When Jack McDevitt was asked to lead a study to determine whether police officers in Kansas engage in racial profiling, he didn’t have to think twice.
McDevitt, who directs the Institute on Race and Justice at Northeastern, said similar studies he has conducted in Rhode Island, Massachusetts, and Seattle have resulted in improved relations between the local police departments and in some of the communities they serve.
Now he has agreed to develop a process for documenting traffic and pedestrian stops in Douglas County, Kansas, to determine if racial profiling exists in the county.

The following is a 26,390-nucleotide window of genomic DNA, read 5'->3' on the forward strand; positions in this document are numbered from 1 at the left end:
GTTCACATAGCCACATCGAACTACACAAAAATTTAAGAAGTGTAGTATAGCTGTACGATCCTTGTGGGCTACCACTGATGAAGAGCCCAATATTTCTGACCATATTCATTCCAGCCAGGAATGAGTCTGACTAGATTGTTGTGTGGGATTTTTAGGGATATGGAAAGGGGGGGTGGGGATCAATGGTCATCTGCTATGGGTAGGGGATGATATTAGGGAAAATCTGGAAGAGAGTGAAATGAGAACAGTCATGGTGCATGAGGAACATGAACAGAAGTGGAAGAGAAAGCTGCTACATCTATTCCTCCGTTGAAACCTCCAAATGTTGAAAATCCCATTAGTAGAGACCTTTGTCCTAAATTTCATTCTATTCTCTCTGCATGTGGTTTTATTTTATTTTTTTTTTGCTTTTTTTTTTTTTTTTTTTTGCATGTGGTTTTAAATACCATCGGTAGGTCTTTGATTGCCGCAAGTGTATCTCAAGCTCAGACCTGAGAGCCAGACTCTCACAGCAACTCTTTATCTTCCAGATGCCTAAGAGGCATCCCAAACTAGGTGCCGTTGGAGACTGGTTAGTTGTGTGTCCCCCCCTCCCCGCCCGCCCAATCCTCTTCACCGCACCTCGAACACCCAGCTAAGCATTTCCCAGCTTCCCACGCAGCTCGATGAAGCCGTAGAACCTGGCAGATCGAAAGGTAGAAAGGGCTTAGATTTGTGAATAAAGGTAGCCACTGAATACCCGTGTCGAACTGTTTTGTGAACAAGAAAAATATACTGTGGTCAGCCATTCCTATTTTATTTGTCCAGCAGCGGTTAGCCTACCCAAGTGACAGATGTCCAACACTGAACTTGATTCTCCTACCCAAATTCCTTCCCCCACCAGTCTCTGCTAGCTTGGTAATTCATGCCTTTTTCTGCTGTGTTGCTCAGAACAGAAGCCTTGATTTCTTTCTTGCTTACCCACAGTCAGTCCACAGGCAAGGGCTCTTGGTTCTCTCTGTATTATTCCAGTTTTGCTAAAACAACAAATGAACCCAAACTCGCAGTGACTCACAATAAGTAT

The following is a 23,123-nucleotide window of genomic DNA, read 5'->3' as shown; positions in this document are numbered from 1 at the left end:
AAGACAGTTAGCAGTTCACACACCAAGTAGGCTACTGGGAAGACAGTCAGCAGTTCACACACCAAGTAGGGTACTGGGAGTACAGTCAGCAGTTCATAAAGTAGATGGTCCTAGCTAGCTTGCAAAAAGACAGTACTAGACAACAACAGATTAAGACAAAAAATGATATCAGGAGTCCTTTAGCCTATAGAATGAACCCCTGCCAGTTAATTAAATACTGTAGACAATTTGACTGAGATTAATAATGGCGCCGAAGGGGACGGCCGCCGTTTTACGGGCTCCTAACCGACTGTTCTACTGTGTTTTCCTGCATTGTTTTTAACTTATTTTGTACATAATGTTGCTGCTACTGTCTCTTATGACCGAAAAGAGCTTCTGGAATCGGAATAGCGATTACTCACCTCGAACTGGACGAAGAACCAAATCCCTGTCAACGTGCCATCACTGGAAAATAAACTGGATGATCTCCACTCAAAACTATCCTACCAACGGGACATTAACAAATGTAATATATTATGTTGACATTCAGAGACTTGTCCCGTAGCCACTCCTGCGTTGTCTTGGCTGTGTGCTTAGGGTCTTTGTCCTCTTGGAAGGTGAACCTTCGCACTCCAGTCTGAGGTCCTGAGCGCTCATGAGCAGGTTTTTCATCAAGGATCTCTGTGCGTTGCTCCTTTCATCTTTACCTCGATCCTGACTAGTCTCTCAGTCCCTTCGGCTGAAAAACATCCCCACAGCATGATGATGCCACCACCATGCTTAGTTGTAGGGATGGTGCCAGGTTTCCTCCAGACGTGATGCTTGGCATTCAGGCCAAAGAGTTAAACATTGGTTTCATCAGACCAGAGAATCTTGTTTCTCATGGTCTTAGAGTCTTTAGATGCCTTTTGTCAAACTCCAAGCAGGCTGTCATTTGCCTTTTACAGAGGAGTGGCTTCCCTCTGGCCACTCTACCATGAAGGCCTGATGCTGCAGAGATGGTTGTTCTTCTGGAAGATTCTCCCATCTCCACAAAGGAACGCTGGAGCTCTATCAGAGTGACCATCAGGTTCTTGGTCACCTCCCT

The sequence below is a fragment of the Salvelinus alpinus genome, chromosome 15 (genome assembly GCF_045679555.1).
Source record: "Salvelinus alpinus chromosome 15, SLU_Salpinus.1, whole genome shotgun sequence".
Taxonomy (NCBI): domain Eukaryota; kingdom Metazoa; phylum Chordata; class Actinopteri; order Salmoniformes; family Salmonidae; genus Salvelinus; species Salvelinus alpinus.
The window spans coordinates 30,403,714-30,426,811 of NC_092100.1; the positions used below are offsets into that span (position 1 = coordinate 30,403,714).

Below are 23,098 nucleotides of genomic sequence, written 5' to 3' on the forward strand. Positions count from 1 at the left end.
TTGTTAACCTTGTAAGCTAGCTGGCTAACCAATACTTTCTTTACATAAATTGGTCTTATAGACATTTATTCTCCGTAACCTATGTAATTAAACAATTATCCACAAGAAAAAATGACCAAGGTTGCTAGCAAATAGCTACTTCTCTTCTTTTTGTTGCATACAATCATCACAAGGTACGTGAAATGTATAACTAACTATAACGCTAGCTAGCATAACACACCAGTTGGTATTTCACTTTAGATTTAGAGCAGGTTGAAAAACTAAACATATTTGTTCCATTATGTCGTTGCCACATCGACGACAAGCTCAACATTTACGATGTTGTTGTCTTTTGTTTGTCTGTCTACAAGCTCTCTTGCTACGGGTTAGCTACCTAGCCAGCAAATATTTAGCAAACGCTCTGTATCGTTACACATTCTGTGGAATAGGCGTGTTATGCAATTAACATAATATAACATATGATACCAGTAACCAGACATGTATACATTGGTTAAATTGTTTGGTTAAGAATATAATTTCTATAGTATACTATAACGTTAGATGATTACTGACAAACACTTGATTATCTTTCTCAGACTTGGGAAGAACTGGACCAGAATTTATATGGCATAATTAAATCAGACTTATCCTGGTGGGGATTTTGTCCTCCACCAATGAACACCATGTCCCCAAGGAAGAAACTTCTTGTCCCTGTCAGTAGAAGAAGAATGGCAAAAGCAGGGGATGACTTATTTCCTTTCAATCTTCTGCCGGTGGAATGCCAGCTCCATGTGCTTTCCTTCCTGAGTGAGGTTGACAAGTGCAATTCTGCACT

“Police departments can tell you incredible amounts of information about where they make arrests, who they arrest, where they get 911 calls from, but very few police departments collect information on who they conduct traffic stops on,” said McDevitt, who was asked to conduct the study by the Criminal Justice Coordinating Council, a policy advisory group that’s based in Douglas County, Kansas, and comprised of academics, policymakers, law enforcement officers, and community groups. “It hasn’t been data driven the way much of the rest of policing has been done.”